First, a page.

LANSING, Mich. — As historically high lake waters threaten Michigan homeowners, the state is expediting its shoreline erosion permit process. 

If a home or infrastructure is at risk, permits can be issued in a matter of days, according to the Michigan Department of Environment, Great Lakes and Energy (EGLE). 

"We will work with you," Land and Water Management supervisor Luis Saldivia told a crowd during a town hall meeting in Holland Wednesday night. "We have already put into place a process to expedite applications for shoreline property owners when your homes and critical infrastructure are threatened." 

EGLE will prioritize responses based on the risk to public health and safety, diverting resources from other programs to aid property owners and local governments in processing permits. 

Multiple agencies are coordinating response efforts to the erosion of the Lake Michigan shoreline, Gov. Gretchen Whitmer said. 

"Together, we are focused on finding and implementing appropriate solutions that will protect Michiganders and our environment,” Whitmer said. 

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Property owners are having to make some hard decisions, said Nick Bonstell, director of emergency management for Ottawa County. 

"We've had houses that have been moved back off their foundation," Bonstell said. "We have some that will probably have to be demolished, previous to them subsiding or going over the edge."

High water levels are not going to subside for a while, said Liesl Clark, EGLE director.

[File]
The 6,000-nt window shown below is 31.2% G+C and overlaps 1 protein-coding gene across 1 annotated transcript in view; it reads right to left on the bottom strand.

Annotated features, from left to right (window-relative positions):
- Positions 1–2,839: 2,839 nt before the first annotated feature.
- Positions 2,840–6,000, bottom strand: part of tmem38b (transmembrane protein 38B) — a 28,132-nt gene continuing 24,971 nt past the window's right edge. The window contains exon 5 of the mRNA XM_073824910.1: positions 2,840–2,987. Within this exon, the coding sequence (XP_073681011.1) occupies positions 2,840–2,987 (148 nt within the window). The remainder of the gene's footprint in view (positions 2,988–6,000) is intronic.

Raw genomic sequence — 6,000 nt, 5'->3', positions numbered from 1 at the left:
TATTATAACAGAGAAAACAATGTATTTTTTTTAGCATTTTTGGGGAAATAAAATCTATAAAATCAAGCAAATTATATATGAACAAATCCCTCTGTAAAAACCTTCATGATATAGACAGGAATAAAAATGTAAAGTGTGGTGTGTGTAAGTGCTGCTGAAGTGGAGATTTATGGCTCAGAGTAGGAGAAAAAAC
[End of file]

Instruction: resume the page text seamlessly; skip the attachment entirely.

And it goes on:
"We cannot control lake levels, but we can offer tools to help Michiganders protect their property while safeguarding our freshwater dunes and other shoreline resources," Clark said. 

At the town hall meeting Wednesday, Janet DeBoer said it's terrifying for those who live on the lakeshore because they have 20 feet before they fall in the water. 

"For the past three years, they have known this was going to be a problem and just now they are doing something about it," DeBoer said. 

EGLE launched a new web page Wednesday where property owners can begin the permitting process and seek contractors to assist them.

The shoreline permitting process avoids poorly designed structures that can damage neighboring properties and disrupt Michigan's coastal dunes, shorelines and bluffs, according to EGLE, which issued 730 shoreline protection permits this past fiscal year. 

"In the big picture, this is something we're going to be dealing with not just today or through October, it's going to be November through the winter and into the spring months," Bonstell said. 

Property owners can direct questions about erosion issues to EGLE’s Environmental Assistance Center at 800-662-9278 (tell the operator you need information about erosion issues) between 8:30 a.m. and 4:30 p.m. Monday through Friday, or by email to EGLE-Assist@Michigan.gov.

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